OHSU Bike Program Stats
Through December 2017.
- Participants to date: 6,744
- Total miles logged: 9,055,330
- Average miles per trip: 9
- Riders biking 10+ miles daily: 2,738
- Gallons of oil saved: 778,758
- Money saved over driving: $5,125,317
- Calories burned: 380,323,860
Learn more at ohsu.edu/bike
Oregon Health and Science University is touting a major new milestone this week: staff and students at Oregon’s largest employer have logged their millionth workday of biking to campus (they measuire trips (one-way or round-trip) as one “day” of biking).
Of those million rides, over 650,000 of them were to the Marquam Hill campus, 244,000 were to South Waterfront, and nearly 50,000 were to downtown.
And while OHSU’s stellar cycling record has innumerable benefits to the growing institution itself, riders also reap rewards in the form of cash payments. Transportation Options Coordinator John Landolfe say he’s paid out over $1 million to riders since the bike program began in 2010. The promise is simple: 20 rides earns $20 — the only requirements are that you log into the network and your ride is at least two miles round-trip to any OHSU location.
Since Landolfe started tracking trips, over 6,700 people have participated in the program. In the past seven years the rate of OHSU staff who bike to the Marquam Hill campus was 8 percent. That number is now close to 20 percent of the total workforce. The average bike trip is nine miles per day.
The rider who logged the millionth day was 27 year-old OBGYN resident Lauryn Roth.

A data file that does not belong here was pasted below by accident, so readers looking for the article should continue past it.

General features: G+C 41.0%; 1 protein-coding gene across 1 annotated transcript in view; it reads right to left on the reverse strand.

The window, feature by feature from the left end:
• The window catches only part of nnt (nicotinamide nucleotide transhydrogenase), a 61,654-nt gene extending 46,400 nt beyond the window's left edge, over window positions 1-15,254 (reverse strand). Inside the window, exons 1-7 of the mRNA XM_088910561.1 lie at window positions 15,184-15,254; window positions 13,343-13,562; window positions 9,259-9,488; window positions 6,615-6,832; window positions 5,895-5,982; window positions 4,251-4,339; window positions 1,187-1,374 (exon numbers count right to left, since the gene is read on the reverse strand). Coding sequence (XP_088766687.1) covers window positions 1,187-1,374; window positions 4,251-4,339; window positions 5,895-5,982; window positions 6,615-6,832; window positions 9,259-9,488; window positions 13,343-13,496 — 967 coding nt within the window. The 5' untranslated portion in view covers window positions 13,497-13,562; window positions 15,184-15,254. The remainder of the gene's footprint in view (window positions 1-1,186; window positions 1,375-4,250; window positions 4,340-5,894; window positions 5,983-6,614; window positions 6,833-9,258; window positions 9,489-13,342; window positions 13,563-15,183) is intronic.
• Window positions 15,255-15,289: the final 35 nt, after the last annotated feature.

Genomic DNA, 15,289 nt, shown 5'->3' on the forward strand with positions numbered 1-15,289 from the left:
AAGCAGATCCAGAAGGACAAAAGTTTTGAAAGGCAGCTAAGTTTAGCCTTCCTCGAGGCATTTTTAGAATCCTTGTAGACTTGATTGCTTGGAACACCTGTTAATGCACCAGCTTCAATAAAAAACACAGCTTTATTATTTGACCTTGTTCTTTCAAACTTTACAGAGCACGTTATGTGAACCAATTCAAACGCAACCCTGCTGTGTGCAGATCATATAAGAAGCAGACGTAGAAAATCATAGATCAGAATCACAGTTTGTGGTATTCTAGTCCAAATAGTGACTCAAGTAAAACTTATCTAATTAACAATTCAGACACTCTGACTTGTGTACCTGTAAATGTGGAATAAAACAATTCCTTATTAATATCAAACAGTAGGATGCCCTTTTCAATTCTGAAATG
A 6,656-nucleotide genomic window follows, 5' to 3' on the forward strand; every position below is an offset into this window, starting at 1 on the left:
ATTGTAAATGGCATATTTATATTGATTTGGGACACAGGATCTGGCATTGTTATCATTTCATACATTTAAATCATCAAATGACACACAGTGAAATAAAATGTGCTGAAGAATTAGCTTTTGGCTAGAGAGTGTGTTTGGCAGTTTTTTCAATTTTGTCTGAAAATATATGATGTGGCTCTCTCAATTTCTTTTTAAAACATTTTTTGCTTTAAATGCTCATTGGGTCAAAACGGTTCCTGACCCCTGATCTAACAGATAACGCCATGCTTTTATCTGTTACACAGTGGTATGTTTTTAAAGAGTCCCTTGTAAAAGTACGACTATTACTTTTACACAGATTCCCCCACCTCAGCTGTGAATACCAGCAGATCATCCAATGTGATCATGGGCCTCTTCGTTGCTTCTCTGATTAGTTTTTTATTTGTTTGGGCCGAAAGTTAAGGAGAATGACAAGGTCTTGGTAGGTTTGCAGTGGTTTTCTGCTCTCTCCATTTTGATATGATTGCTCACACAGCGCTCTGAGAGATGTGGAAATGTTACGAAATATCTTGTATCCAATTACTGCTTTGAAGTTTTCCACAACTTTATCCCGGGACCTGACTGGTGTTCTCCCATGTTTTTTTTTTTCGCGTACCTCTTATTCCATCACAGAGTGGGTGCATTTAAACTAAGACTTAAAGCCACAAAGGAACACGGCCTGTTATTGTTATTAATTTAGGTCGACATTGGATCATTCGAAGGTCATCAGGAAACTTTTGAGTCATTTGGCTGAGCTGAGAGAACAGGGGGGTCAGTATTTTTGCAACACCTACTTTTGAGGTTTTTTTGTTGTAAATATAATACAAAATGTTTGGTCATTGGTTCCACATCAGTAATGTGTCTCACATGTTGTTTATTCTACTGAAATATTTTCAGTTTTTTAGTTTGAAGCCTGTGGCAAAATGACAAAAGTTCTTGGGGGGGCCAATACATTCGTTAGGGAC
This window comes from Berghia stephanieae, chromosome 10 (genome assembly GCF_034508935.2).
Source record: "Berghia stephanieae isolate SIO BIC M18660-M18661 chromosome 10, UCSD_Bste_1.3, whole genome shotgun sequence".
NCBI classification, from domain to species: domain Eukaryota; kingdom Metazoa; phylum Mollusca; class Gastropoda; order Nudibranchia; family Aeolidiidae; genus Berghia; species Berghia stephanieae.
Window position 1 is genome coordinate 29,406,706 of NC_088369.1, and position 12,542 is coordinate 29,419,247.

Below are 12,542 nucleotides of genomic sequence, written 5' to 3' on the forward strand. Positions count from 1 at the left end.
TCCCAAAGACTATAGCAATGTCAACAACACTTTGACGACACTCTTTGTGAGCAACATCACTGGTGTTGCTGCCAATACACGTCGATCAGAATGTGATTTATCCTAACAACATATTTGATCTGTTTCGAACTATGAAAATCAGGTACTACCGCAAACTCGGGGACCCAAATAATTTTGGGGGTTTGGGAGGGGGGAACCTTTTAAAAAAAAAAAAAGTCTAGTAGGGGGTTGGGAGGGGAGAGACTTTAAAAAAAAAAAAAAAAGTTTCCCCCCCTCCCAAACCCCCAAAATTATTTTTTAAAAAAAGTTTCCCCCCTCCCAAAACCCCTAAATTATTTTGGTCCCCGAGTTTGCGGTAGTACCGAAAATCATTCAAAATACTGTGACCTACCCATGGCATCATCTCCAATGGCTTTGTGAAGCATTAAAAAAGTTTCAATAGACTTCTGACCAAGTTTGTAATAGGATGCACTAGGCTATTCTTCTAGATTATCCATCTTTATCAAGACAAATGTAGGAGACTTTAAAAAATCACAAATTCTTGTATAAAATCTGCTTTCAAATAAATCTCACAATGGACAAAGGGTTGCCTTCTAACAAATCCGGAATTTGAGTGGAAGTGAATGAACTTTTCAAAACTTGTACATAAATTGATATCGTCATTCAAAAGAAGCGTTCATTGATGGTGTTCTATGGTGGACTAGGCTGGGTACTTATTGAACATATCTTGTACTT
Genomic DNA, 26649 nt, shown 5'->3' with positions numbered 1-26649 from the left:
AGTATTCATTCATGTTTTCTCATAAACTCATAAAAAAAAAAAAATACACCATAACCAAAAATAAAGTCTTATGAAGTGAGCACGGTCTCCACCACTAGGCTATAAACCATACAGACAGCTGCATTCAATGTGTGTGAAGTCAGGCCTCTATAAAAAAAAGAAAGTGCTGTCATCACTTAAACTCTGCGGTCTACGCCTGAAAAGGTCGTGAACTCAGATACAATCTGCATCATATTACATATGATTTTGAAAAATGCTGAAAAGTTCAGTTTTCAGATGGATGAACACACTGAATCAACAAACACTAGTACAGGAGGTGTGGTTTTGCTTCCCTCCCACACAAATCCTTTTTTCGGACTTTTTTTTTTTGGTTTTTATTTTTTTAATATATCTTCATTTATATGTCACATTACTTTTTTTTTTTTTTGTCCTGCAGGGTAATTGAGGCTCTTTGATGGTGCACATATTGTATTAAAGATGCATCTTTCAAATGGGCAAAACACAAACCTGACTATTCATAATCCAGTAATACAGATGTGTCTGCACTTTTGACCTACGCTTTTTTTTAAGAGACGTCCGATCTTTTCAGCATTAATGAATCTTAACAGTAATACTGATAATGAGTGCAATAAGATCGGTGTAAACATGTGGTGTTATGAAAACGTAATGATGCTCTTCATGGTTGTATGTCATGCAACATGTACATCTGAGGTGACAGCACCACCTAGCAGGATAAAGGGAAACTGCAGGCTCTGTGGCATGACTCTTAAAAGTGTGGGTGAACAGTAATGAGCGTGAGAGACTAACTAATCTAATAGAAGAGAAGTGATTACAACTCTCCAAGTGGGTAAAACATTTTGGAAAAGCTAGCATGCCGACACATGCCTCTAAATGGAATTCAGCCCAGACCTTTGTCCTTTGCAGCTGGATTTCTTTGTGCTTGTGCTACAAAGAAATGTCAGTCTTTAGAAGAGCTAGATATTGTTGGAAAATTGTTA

The lynchpin of this success is the Portland Aerial Tram, which makes the climb up to “Pill Hill” avoidable. As we shared last year, of all the OHSU Marquam Hill employees who take the tram, nearly one-in-four get to it by bike. At the base of the tram about 500 people park their bikes each day, with well over 300 of them using the Go By Bike bike valet on an average day.
While Landolfe celebrates his bike program, he also knows it’s time for an update. They’ve been using the same underlying trip-counting technology since 2010 and — while it was state-of-the-art back then — new technology could vastly improve the system. “We’ve been working behind the scenes,” Landolfe says, “and we’re excited to unveil something new in 2018.”
Hopefully the riding habit for these OHSU workers is strong enough that they’ll keep riding despite that hassle.
For more on OHSU’s bike program, check out www.ohsu.edu/bike.
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